Accounts receivable, net of allowance for doubtful accounts of $948 and $1,165 as of September 30, 2014 and December 31, 2013, respectively
32,386

 
29,489

Prepaid expenses and other current assets
9,620

 
6,361

Deferred tax assets, net
2,628

 
5,426

Total current assets
131,745

 
133,182

Property and equipment, net
18,763

 
17,618

Intangibles, net
14,020

 
13,088

Goodwill
35,783

 
32,724

Deferred tax assets, net
9,064

 
6,243

Other assets
2,342

 
2,235

Total assets
$
211,717

 
$
205,090

 
 
 
 
LIABILITIES AND STOCKHOLDERS’ EQUITY
 

 
 

CURRENT LIABILITIES:
 

 
 

Accounts payable
$
8,932

 
$
10,139

Accrued expenses
29,752

 
25,419

Deferred revenue
14,022

 
8,747

Total current liabilities
52,706

 
44,305

Deferred revenue, net of current

 
468

Other liabilities
768

 
1,264

Total liabilities
53,474

 
46,037

 
 
 
 
Commitments and contingencies (See Note 11)


 


STOCKHOLDERS’ EQUITY (See Note 12):
 

 
 

Common stock
55

 
54

Additional paid-in capital
246,906

 
244,621

Treasury stock
(1
)
 

Accumulated deficit
(88,425
)
 
(85,279
)
Accumulated other comprehensive loss
(292
)
 
(343
)
Total stockholders’ equity
158,243

 
159,053

Total liabilities and stockholders’ equity
$
211,717

 
$
205,090

 
See Notes to Condensed Consolidated Financial Statements (unaudited).

4



LIVEPERSON, INC.
CONDENSED CONSOLIDATED STATEMENTS OF OPERATIONS
(IN THOUSANDS, EXCEPT SHARE AND PER SHARE DATA)
(UNAUDITED)
 
 
Three Months Ended
 
Nine Months Ended
 
 
September 30,
 
September 30,
 
 
2014
 
2013
 
2014
 
2013
Revenue
 
$
52,787

 
$
45,192

 
$
151,702

 
$
130,917

Costs and expenses (1) (2)
 
 

 
 

 
 

 
 

Cost of revenue
 
13,304

 
10,597

 
38,200

 
31,342

Sales and marketing
 
20,978

 
16,141

 
59,449

 
46,118

Product development
 
9,712

 
10,023

 
27,999

 
27,091

General and administrative
 
8,787

 
9,508

 
28,074

 
29,581

Amortization of purchased intangibles
 
407

 
224

 
803

 
672

Total costs and expenses
 
53,188

 
46,493

 
154,525

 
134,804

Loss from operations
 
(401
)
 
(1,301
)
 
(2,823
)
 
(3,887
)
Other income, net
 
223

 
209

 
184

 
264

Loss before provision for (benefit from) income taxes
 
(178
)
 
(1,092
)
 
(2,639
)
 
(3,623
)
Provision for (benefit from) income taxes
 
962

 
(362
)
 
507

 
(832
)
Net loss
 
$
(1,140
)
 
$
(730
)
 
$
(3,146
)
 
$
(2,791
)
 
 
 
 
 
 
 
 
 
Net loss per share of common stock:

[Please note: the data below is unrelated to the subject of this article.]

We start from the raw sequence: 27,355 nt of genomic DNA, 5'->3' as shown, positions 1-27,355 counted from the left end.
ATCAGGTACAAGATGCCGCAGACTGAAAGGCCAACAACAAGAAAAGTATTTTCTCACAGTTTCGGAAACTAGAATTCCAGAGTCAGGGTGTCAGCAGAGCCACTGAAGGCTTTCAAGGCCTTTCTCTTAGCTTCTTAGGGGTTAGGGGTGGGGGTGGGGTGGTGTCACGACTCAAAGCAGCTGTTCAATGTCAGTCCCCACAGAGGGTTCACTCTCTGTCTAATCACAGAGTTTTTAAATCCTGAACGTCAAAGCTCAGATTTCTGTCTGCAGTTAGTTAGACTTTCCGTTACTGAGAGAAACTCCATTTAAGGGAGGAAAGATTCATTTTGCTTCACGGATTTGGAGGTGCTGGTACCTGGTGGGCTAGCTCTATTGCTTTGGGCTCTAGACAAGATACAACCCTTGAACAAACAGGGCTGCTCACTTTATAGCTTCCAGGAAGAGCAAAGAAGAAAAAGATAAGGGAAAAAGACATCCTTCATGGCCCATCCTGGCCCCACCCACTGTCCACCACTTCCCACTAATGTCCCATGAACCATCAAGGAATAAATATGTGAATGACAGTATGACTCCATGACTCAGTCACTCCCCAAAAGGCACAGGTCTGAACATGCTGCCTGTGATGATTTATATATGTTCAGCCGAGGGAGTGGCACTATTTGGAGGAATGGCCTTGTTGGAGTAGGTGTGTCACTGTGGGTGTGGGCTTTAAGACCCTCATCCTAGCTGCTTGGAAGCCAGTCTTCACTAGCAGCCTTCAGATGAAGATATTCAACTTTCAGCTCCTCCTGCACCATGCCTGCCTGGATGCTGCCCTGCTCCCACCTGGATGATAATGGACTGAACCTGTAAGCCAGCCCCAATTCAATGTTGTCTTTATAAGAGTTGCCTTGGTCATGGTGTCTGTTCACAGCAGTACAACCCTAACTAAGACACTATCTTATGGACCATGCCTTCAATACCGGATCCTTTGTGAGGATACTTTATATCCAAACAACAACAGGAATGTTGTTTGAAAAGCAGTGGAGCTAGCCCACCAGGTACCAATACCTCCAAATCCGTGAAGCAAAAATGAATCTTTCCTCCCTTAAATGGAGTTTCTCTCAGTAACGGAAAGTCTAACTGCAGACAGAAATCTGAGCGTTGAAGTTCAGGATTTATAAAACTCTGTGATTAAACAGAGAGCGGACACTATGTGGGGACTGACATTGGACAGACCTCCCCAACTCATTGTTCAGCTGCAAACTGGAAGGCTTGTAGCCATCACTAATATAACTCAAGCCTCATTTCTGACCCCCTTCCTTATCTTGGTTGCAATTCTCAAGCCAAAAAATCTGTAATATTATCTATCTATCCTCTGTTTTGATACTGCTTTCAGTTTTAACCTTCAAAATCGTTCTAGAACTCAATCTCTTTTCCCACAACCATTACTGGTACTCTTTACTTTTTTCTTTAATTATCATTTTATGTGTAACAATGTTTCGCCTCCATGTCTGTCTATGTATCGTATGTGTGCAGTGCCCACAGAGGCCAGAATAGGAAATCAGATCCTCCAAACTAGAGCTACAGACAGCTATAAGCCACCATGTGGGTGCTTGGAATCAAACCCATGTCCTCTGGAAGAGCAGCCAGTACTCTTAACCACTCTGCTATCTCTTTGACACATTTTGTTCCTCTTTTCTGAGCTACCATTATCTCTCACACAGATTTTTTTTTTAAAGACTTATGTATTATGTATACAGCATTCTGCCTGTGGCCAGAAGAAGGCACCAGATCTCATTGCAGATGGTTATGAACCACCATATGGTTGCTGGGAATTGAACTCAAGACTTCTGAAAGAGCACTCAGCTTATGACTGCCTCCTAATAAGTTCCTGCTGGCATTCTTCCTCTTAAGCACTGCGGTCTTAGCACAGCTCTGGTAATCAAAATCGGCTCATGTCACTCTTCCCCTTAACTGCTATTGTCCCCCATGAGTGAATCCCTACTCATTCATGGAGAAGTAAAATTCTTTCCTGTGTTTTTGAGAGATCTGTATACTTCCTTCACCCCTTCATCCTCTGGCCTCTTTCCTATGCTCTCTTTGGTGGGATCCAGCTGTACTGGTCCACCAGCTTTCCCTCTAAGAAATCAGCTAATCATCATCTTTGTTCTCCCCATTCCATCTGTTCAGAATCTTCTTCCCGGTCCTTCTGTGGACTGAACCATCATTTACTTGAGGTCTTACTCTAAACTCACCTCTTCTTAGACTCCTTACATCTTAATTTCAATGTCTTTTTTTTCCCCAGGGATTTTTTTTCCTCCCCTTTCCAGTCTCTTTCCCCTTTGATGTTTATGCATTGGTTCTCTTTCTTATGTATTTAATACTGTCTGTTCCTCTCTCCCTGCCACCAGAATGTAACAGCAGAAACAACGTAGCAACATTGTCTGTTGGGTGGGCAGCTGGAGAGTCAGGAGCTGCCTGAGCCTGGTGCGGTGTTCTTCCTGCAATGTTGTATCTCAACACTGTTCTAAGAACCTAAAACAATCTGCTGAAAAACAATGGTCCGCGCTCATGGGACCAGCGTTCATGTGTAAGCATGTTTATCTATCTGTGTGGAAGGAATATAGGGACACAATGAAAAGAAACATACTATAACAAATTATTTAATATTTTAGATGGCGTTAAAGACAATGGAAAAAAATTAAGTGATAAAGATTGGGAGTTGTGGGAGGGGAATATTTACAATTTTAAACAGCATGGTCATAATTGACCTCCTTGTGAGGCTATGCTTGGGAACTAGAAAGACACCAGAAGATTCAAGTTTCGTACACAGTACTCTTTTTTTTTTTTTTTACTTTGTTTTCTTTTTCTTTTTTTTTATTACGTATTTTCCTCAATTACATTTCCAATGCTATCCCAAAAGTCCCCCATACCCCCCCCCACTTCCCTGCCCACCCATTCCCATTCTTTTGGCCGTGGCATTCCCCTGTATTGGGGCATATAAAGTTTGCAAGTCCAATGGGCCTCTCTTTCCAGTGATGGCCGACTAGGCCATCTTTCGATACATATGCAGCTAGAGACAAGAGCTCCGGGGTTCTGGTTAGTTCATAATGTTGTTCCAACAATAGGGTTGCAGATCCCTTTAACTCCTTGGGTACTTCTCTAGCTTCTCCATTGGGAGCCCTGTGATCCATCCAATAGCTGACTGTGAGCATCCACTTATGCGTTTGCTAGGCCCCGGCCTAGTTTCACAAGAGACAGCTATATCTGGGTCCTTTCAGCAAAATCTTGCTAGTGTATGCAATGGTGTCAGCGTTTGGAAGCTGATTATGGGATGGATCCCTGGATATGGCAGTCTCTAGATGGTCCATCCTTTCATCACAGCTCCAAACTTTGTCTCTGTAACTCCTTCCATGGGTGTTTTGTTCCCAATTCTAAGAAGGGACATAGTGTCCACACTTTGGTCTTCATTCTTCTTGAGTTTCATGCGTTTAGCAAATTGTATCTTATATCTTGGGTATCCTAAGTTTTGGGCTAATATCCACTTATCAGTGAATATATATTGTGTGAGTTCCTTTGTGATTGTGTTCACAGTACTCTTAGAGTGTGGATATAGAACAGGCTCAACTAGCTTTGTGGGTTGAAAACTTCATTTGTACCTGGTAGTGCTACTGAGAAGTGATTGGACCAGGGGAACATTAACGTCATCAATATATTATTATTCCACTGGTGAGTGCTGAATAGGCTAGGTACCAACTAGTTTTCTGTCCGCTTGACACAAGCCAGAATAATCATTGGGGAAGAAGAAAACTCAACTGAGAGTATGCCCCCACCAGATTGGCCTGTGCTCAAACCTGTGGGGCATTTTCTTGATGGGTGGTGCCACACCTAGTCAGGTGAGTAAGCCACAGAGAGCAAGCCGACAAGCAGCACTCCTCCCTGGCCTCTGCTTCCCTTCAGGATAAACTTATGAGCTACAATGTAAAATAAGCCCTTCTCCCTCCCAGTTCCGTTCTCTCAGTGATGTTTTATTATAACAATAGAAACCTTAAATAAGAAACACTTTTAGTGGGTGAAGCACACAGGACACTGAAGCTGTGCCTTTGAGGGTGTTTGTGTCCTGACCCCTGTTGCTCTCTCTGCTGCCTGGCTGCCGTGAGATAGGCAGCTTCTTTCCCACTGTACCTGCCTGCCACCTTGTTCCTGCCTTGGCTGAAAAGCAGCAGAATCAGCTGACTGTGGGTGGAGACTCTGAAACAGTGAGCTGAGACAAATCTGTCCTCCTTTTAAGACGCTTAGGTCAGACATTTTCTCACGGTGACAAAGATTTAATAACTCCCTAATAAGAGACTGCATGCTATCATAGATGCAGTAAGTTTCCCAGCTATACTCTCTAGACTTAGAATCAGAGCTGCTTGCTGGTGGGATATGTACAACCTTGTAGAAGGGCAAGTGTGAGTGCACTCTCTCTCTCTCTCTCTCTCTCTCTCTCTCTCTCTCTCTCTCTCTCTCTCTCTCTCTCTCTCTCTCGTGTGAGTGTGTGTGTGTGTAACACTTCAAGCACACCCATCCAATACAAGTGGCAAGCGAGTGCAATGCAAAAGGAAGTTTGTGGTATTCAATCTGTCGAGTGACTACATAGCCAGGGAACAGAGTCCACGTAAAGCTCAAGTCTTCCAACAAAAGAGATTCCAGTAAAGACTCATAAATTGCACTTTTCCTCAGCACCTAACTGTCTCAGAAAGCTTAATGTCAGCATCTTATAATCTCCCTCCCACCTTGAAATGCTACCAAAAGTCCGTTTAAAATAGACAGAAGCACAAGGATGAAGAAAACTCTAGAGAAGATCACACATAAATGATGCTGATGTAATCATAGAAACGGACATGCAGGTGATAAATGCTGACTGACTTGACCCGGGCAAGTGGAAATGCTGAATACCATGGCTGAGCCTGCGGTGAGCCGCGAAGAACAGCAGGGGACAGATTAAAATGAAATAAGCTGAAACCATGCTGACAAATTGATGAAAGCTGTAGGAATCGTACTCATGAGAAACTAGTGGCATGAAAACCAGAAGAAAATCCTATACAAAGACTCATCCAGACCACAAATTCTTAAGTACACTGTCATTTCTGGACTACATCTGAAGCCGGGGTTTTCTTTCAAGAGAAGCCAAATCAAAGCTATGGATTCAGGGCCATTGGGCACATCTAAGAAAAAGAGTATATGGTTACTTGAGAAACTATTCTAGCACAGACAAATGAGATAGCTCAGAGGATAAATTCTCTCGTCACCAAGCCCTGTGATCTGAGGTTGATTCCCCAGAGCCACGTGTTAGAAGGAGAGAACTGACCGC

Basic
 
$
(0.02
)
 
$
(0.01
)
 
$
(0.06
)
 
$
(0.05
)
Diluted
 
$
(0.02
)
 
$
(0.01
)
 
$
(0.06
)
 
$
(0.05
)
 
 
 
 
 
 
 
 
 
Weighted-average shares used to compute net loss per share:
 
 
 
 
 
 
 
Basic
 
53,868,124

 
54,046,161

 
54,238,536

 
54,898,974

Diluted
 
53,868,124

 
54,046,161

 
54,238,536

 
54,898,974

 
 
 
 
 
 
 
 
 
 
 
 
 
 
 
 
 
 
(1) Amounts include stock compensation expense, as follows:
 
 
 
 
 
 
 
Cost of revenue
 
$
365

 
$
635

 
$
1,209

 
$
1,557

Sales and marketing
 
1,030

 
844

 
2,766

 
2,159

Product development
 
1,171

 
1,241

 
2,783

 
2,922

General and administrative
 
1,088

 
1,078

 
2,800

 
3,111

 
 
 
 
 
 
 
 
 
(2) Amounts include depreciation expense, as follows:
 
 
 
 
 
 
 
Cost of revenue
 
$
1,732

 
$
1,445

 
$
4,776

 
$
4,565

Sales and marketing
 
195

 
23

 
603

 
68

Product development
 
180

 
166

 
529

 
526

General and administrative
 
237

 
368

 
651

 
891

See Notes to Condensed Consolidated Financial Statements (unaudited).


5



LIVEPERSON, INC.
CONDENSED CONSOLIDATED STATEMENTS OF COMPREHENSIVE LOSS
(IN THOUSANDS)
(UNAUDITED)
 
Three Months Ended
 
Nine Months Ended
 
September 30,
 
September 30,
 
2014
 
2013
 
2014
 
2013
Net loss
$
(1,140
)
 
$
(730
)
 
$
(3,146
)
 
$
(2,791
)
Foreign currency translation adjustment
(387
)
 
358

 
51

 
(29
)
Comprehensive loss
$
(1,527
)
 
$
(372
)
 
$
(3,095
)
 
$
(2,820
)
 
See Notes to Condensed Consolidated Financial Statements (unaudited).


6



LIVEPERSON, INC.

CONDENSED CONSOLIDATED STATEMENTS OF CASH FLOWS
(IN THOUSANDS)
(UNAUDITED)
 
Nine Months Ended
 
September 30,
 
2014
 
2013
OPERATING ACTIVITIES:
 

 
 

Net loss
$
(3,146
)
 
$
(2,791
)
Adjustments to reconcile net loss to net cash provided by operating activities:
 

 
 

Stock-based compensation expense
9,558

 
9,749

Depreciation
6,559

 
6,050

Amortization of purchased intangibles
3,461

 
1,575

Deferred income taxes and other non-cash tax items
(1,067
)
 
(1,700
)
Provision for doubtful accounts, net
1,096

 

 
 
 
 
Changes in operating assets and liabilities:
 

 
 

Accounts receivable
(4,337
)
 
(7,395
)
Prepaid expenses and other current assets
(4,390
)
 
(1,523
)
Other assets
538

 
79

Accounts payable
(2,248
)
 
(3,523
)
Accrued expenses
3,873

 
2,978

Deferred revenue
5,003

 
261

Other liabilities
(469
)
 
(112
)
Net cash provided by operating activities
14,431

 
3,648

 
 
 
 
INVESTING ACTIVITIES:
 

 
 

Purchases of property and equipment, including capitalized software
(6,644
)
 
(6,638
)
Investment in technology licenses
(3,451
)
 

Acquisition of Synchronite
(2,300
)
 

Acquisition of NexGraph
(125